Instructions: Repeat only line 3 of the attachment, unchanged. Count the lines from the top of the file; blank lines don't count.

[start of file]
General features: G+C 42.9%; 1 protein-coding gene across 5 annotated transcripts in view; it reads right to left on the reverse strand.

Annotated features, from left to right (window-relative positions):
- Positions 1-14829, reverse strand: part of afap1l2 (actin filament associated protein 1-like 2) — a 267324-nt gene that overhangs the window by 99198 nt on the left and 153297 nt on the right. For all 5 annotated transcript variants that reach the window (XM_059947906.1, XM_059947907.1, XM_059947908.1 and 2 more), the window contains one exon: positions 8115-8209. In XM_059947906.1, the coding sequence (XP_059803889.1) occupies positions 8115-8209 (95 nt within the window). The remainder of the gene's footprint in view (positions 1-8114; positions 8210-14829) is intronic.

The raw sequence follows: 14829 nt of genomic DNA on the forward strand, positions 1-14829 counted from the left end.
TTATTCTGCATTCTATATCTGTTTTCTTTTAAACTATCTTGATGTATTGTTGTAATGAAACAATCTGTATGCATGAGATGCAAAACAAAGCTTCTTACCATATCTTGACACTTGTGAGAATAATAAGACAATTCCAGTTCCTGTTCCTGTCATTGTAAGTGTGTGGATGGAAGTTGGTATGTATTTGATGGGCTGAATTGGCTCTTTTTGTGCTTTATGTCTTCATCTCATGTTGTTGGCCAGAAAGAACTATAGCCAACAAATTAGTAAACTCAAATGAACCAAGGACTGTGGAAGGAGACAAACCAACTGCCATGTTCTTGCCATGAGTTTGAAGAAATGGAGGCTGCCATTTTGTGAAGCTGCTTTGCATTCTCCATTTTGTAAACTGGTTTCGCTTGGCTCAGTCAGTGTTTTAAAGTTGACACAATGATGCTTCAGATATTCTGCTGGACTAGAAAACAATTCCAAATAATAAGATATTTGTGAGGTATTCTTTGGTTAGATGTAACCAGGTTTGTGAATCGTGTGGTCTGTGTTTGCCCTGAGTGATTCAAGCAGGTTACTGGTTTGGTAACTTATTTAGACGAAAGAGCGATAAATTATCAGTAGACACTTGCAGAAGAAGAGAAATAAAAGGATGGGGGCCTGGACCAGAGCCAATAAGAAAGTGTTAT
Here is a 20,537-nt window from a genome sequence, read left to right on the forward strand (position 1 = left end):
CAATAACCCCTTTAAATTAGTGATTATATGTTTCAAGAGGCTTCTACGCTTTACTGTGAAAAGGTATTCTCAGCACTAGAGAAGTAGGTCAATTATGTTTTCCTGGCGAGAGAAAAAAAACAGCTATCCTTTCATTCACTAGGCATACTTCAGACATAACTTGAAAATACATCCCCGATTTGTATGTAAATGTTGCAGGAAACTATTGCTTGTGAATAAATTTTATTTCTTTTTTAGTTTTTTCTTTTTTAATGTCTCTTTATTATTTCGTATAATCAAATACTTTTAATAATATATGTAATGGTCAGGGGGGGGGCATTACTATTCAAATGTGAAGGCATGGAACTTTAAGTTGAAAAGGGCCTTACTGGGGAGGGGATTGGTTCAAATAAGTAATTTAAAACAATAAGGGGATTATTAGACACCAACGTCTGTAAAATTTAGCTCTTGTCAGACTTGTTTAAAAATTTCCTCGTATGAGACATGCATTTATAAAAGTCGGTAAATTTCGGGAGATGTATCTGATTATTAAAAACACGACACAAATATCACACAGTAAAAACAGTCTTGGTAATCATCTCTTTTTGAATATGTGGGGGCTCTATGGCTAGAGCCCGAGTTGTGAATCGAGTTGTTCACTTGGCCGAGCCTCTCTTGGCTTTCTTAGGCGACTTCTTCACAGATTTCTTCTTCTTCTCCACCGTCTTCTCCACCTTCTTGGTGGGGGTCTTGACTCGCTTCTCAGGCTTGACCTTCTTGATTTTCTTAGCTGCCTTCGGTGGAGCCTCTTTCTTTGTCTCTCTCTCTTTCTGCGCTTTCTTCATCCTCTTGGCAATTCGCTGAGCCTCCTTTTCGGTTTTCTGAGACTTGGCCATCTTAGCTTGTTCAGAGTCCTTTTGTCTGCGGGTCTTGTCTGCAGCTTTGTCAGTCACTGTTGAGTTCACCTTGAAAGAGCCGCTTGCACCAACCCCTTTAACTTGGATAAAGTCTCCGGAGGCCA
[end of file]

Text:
- Positions 1-14829, reverse strand: part of afap1l2 (actin filament associated protein 1-like 2) — a 267324-nt gene that overhangs the window by 99198 nt on the left and 153297 nt on the right. For all 5 annotated transcript variants that reach the window (XM_059947906.1, XM_059947907.1, XM_059947908.1 and 2 more), the window contains one exon: positions 8115-8209. In XM_059947906.1, the coding sequence (XP_059803889.1) occupies positions 8115-8209 (95 nt within the window). The remainder of the gene's footprint in view (positions 1-8114; positions 8210-14829) is intronic.